Languages International Christchurch students recently visited the Muegano artwork as part of the Social Programme. Josie Whelan from Scape Public Art came to school to introduce Muegano with a short video. She then took the students on a short walk to the Botanic Gardens, where the artwork is displayed, and explained it to them in more detail. Here our student, Rodrigo Formigoni, shares his experience…
The tour of Muegano art with Josie from Scape Public Art was such fun. We could understand the real meaning of the art, which for me had been just a piece of steel.
I think that many people’s first impression might be that all the small houses connected altogether have something to show (or say) about the earthquakes, but this is not true.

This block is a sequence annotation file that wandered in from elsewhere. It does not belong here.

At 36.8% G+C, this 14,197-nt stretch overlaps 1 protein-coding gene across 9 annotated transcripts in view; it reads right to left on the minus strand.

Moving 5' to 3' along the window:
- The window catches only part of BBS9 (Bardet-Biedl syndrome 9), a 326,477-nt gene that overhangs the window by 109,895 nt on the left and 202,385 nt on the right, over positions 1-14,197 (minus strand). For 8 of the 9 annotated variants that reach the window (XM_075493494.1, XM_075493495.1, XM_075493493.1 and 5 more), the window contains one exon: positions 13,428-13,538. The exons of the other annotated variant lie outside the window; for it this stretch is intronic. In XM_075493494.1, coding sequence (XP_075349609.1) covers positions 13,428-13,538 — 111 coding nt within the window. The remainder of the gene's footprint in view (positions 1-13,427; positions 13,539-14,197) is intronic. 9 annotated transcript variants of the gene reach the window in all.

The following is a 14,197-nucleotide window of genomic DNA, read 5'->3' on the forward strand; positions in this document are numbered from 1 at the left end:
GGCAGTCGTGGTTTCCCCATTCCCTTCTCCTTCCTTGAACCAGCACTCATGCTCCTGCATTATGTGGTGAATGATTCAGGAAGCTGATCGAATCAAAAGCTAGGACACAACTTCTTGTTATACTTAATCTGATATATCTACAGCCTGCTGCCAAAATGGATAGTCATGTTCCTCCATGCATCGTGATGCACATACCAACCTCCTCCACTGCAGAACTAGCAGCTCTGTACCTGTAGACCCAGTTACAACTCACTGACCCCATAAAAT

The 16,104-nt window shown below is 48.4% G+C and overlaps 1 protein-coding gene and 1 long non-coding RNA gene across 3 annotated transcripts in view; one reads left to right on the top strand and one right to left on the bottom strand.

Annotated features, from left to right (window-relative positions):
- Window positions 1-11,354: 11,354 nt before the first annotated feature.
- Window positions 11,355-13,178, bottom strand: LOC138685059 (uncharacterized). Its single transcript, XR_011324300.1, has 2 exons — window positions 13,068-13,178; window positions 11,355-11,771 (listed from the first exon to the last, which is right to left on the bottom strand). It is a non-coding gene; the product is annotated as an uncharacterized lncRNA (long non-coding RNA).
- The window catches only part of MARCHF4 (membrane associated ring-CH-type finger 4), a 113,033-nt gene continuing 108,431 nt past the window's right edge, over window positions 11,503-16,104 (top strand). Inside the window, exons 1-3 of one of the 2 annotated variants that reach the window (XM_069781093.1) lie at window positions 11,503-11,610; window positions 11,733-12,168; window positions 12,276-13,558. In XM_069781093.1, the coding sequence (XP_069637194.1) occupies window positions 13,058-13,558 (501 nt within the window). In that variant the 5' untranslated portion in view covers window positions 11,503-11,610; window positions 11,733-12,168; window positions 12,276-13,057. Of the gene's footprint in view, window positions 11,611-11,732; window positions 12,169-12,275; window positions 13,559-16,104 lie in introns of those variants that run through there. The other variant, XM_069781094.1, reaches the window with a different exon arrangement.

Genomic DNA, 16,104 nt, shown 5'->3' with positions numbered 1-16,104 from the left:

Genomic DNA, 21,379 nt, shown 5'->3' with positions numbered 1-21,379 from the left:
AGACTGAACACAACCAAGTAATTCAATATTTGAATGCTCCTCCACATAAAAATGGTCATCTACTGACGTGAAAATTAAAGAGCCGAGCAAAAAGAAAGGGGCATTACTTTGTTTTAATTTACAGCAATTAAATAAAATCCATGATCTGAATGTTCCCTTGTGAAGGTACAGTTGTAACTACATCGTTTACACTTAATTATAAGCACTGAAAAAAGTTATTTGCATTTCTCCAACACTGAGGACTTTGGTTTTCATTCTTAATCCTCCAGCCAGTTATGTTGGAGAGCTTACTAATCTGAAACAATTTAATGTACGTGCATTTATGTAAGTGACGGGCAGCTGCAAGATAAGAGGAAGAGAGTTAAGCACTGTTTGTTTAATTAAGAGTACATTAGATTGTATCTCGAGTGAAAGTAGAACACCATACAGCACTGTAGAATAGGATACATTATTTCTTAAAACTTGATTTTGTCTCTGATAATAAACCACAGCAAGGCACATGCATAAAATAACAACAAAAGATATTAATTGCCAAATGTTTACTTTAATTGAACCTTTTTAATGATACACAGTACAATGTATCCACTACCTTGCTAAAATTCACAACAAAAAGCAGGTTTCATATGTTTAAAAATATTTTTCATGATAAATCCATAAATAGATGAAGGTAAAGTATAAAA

The art was developed before the earthquakes by Hector Zamora, and he expressed his impression of the houses in New Zealand, which for him are pretty similar to other Western cultures. But why are there upside-down houses connected to other houses in many different positions? It is simple: he was inspired by the form of snowflakes and by that of a Mexican sweet made out of cornflakes and sugar, after which the artwork is named.
Author: Rodrigo Formigoni
Rodrigo is from Brazil and is a student at Languages International Christchurch.
Photo credit: Rodrigo Formigoni